NORMAN — More than four months after law enforcement removed more than 300 animals from abusive conditions at a Norman farm, many of the once-malnourished and mistreated animals are beginning to heal and thrive in sanctuaries and zoos across the region.
At the end of April, Norman police raided a farm on East Rock Creek Road after noticing malnourished horses on the property that had resorted to eating tree bark. The farm’s owners, Aaron Stachmus and Bryson Anglin, and Mark Wayne Parker, a man they hired to care for the animals, face 18 counts of animal cruelty in Cleveland County Court.
Additionally, police found more than 300 animals — many of them exotic species, like the 17 lemurs, 12 camels and five kangaroos — kept without proper access to medical care or food.
In the months since, the animals have found new homes with qualified care.
Four Egyptian fruit bats are settling in at Bat World Sanctuary, a North Texas organization that provides a lifetime home to bats that were abused or mistreated.
The four bats from Norman weren’t in bad physical condition when they came to Bat World, but sanctuary founder and president Amanda Lollar said they’re some of the most frightened bats the sanctuary has received.
Lollar said while the bats are “not in completely horrible shape,” she learned through a sanctuary that helped care for them that at the raided Norman farm, “their caging was absolutely deplorable — it was enough to make you want to cry.”
Lollar said this group of bats included a fifth bat, a baby, who didn’t survive a transfer to a local Oklahoma facility.
“We do a lot of rescue from the ‘cool, exotic pet trade’ and laboratory research and everything, and I have to say, these bats are more frightened than any other bats we’ve ever rescued,” Lollar said. “They just want to stay in a corner and huddle up.”
Reason for removal
By the time law enforcement seized the animals from the Rock Creek farm, the city had been working with Stachmus and Anglin for a year to relocate some of their exotic animals that weren’t allowed in city limits.
When asked why the city waited a year to begin seizing animals and shutting down the operation, Norman police spokesperson Sarah Jensen said when Animal Welfare Officers were last at the farm in 2020, “the condition of the animals was not in a state that warranted removal.”
Animals appeared healthy at that point — the issue the city found at that time was that the farm was housing exotic animals not allowed on the property by city ordinances and state law, she said.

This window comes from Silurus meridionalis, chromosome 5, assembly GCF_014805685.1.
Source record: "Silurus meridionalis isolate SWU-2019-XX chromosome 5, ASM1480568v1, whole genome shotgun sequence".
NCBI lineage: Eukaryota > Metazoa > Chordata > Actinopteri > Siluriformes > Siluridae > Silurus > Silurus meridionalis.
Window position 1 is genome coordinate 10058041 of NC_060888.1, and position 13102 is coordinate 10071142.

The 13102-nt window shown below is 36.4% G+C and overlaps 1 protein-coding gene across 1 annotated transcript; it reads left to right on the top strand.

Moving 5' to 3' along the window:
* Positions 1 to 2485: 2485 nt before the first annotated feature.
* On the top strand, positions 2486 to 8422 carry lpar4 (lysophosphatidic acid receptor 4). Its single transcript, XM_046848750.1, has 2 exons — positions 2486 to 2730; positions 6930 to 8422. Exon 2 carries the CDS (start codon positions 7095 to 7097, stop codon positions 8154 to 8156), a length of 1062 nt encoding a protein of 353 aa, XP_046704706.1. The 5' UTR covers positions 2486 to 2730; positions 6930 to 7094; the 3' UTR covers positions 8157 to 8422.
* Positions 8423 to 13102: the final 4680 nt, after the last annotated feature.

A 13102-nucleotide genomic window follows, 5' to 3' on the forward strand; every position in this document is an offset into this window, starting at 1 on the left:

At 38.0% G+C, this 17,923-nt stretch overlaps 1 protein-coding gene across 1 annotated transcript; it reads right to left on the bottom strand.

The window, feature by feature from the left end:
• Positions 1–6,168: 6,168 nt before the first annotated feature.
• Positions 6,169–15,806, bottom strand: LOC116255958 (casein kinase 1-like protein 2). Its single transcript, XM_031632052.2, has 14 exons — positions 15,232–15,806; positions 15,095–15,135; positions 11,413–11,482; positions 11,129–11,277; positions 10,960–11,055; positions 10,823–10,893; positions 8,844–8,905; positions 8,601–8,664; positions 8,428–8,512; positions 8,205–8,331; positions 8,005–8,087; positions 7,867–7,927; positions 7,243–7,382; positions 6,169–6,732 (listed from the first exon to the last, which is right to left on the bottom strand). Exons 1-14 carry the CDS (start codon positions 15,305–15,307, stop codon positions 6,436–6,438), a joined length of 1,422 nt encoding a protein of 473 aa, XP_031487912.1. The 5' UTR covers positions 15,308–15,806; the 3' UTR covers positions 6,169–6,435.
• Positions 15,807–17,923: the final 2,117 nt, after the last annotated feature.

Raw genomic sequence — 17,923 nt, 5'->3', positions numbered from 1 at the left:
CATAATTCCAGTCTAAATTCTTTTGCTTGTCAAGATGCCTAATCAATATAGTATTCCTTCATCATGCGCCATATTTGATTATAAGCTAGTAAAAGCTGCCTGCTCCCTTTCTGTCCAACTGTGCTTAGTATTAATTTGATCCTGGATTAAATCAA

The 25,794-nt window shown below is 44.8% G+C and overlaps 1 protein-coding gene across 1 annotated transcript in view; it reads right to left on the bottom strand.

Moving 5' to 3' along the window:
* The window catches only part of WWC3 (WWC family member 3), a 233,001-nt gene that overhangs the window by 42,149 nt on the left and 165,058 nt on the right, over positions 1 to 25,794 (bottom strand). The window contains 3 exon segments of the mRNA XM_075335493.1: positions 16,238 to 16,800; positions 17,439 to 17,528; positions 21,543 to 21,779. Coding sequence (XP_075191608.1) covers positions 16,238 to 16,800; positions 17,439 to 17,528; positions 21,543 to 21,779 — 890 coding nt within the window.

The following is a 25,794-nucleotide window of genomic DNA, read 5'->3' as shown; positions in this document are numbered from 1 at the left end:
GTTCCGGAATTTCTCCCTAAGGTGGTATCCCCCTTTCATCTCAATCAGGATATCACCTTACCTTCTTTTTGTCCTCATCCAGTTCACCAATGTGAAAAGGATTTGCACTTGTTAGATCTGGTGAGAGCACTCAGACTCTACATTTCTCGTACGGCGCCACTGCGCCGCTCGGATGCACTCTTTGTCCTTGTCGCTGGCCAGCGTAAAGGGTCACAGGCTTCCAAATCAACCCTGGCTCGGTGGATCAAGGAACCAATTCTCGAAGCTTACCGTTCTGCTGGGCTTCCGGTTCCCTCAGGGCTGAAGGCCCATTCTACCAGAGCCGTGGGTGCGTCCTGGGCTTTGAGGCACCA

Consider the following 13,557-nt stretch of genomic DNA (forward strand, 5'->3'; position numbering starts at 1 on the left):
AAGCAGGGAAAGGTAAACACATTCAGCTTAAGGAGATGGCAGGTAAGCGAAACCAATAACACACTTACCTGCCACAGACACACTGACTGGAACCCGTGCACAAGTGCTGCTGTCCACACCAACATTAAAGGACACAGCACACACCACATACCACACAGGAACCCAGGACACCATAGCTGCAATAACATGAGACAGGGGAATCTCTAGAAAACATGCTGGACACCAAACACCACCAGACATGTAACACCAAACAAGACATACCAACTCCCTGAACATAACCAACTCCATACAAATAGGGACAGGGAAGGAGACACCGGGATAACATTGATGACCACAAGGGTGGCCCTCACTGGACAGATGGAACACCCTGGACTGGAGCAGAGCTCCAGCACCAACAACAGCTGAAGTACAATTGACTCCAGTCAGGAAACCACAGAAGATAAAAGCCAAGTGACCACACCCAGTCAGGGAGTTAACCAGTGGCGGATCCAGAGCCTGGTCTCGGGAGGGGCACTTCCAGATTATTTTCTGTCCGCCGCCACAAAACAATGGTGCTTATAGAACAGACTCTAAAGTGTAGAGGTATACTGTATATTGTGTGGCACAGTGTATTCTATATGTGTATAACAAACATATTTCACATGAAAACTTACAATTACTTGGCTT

“Once the farm began being issued citations in 2020, the owners no longer allowed Animal Welfare Officers on the property,” Jensen said in a statement. “Animal Welfare Officers did not have adequate reason to obtain a search warrant until the sighting from the roadway this April that initiated the search warrant, investigation and eventual seizure of the animals. In addition, veterinarian care following seizure showed inadequate shelter during times of inclement weather, such as the ice storm, resulted in further deterioration of the animals’ condition.”
While the seized animals initially went into city custody and were cared for by a local organization, Jensen confirmed all of them “have been relocated for permanent placement in sanctuaries and rescues across the state.”
The animals’ new caretakers are now working to accommodate them at their new homes.
The Oklahoma City Zoo took in two bat-eared foxes, two African bullfrogs and three radiated tortoises. The zoo believes they’ll fit into Expedition Africa, a planned exhibit slated to open in 2023, said Dr. Jennifer D’Agostino, the zoo’s director of Veterinary Services.
The zoo rarely takes in animals from situations like this one, D’Agostino said. Zoos primarily focus on conservation and preservation, she said, and don’t want to breed animals with unknown backgrounds.
“Whenever these animals are in a situation like that, we don’t really know what their genetics are, so we don’t know if they’ve been inbred,” she said. “We really carefully manage our populations to protect genetic diversity for long term sustainability of the populations and care. and so oftentimes those animals that are in those types of situations, we don’t always want to bring them into a breeding situation, just because we don’t know their pedigree or their background and we don’t want to decrease our genetic diversity.”
The zoo won’t breed the male and female fox pair since it’s unclear whether they’re related, D’Agostino said, but still believed this was the right time to take in all seven because they’ll fit into the exhibit.
Bat World has more than 80 fruit bats right now, rescued out of everything from roadside zoos to home hoarding situations, Lollar said. Bats need socialization and enrichment and suffer loneliness, nutritional problems and boredom when kept as pets. Their natural lifespans of more than 20 years can shorten to less than one year, Lollar said.
The four Norman bats all seem relatively young — one of the females appears less than a year old, Lollar said. The bats were kept in quarantine — they arrived at Bat World relatively recently — but the sanctuary’s Instagram account shows that on Sunday, they joined the rest of the sanctuary’s population to live out their lives in a massive indoor-outdoor enclosure.
The four bats — two males and two females — don’t yet have names, Lollar said. She said the sanctuary likes to see a bat’s personality before naming it, and these bats haven’t quite come out of their shells.
The zoo is waiting to name the foxes until caretakers learn more about them, D’Agostino said.